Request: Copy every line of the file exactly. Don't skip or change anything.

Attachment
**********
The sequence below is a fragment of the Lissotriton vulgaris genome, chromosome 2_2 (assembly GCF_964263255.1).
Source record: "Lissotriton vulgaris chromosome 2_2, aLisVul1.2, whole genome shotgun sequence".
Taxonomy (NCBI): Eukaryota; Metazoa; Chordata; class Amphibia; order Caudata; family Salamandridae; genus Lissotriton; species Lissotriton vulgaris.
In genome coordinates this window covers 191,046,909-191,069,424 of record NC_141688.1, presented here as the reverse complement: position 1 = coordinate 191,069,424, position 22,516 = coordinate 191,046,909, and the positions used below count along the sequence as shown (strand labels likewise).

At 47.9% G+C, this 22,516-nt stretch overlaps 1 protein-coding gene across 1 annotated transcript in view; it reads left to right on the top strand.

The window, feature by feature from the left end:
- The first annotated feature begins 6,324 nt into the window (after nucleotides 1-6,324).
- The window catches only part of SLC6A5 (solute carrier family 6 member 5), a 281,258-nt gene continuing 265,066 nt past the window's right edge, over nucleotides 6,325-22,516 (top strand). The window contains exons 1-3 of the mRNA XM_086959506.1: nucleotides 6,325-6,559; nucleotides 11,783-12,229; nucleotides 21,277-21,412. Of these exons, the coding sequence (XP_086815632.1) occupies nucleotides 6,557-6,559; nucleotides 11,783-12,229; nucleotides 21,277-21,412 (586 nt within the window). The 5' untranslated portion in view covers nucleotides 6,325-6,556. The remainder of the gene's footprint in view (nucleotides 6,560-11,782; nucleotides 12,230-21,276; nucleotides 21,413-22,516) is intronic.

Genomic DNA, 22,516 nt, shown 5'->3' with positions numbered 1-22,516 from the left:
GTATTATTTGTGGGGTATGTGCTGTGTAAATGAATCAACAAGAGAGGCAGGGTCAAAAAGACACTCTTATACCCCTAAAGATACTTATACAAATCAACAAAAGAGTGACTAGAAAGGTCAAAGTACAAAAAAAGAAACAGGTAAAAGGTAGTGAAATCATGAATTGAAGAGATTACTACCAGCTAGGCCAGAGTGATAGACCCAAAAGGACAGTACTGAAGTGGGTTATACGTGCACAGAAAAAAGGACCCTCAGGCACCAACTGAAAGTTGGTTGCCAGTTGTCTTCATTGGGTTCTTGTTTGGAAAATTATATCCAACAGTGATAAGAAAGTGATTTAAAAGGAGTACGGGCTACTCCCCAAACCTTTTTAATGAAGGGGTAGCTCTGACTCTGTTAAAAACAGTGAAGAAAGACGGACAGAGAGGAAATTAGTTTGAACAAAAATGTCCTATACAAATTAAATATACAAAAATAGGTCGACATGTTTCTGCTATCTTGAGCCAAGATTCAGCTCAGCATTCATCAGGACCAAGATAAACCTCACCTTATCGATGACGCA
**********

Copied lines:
The sequence below is a fragment of the Lissotriton vulgaris genome, chromosome 2_2 (assembly GCF_964263255.1).
Source record: "Lissotriton vulgaris chromosome 2_2, aLisVul1.2, whole genome shotgun sequence".
Taxonomy (NCBI): Eukaryota; Metazoa; Chordata; class Amphibia; order Caudata; family Salamandridae; genus Lissotriton; species Lissotriton vulgaris.
In genome coordinates this window covers 191,046,909-191,069,424 of record NC_141688.1, presented here as the reverse complement: position 1 = coordinate 191,069,424, position 22,516 = coordinate 191,046,909, and the positions used below count along the sequence as shown (strand labels likewise).

At 47.9% G+C, this 22,516-nt stretch overlaps 1 protein-coding gene across 1 annotated transcript in view; it reads left to right on the top strand.

The window, feature by feature from the left end:
- The first annotated feature begins 6,324 nt into the window (after nucleotides 1-6,324).
- The window catches only part of SLC6A5 (solute carrier family 6 member 5), a 281,258-nt gene continuing 265,066 nt past the window's right edge, over nucleotides 6,325-22,516 (top strand). The window contains exons 1-3 of the mRNA XM_086959506.1: nucleotides 6,325-6,559; nucleotides 11,783-12,229; nucleotides 21,277-21,412. Of these exons, the coding sequence (XP_086815632.1) occupies nucleotides 6,557-6,559; nucleotides 11,783-12,229; nucleotides 21,277-21,412 (586 nt within the window). The 5' untranslated portion in view covers nucleotides 6,325-6,556. The remainder of the gene's footprint in view (nucleotides 6,560-11,782; nucleotides 12,230-21,276; nucleotides 21,413-22,516) is intronic.

Genomic DNA, 22,516 nt, shown 5'->3' with positions numbered 1-22,516 from the left:
GTATTATTTGTGGGGTATGTGCTGTGTAAATGAATCAACAAGAGAGGCAGGGTCAAAAAGACACTCTTATACCCCTAAAGATACTTATACAAATCAACAAAAGAGTGACTAGAAAGGTCAAAGTACAAAAAAAGAAACAGGTAAAAGGTAGTGAAATCATGAATTGAAGAGATTACTACCAGCTAGGCCAGAGTGATAGACCCAAAAGGACAGTACTGAAGTGGGTTATACGTGCACAGAAAAAAGGACCCTCAGGCACCAACTGAAAGTTGGTTGCCAGTTGTCTTCATTGGGTTCTTGTTTGGAAAATTATATCCAACAGTGATAAGAAAGTGATTTAAAAGGAGTACGGGCTACTCCCCAAACCTTTTTAATGAAGGGGTAGCTCTGACTCTGTTAAAAACAGTGAAGAAAGACGGACAGAGAGGAAATTAGTTTGAACAAAAATGTCCTATACAAATTAAATATACAAAAATAGGTCGACATGTTTCTGCTATCTTGAGCCAAGATTCAGCTCAGCATTCATCAGGACCAAGATAAACCTCACCTTATCGATGACGCA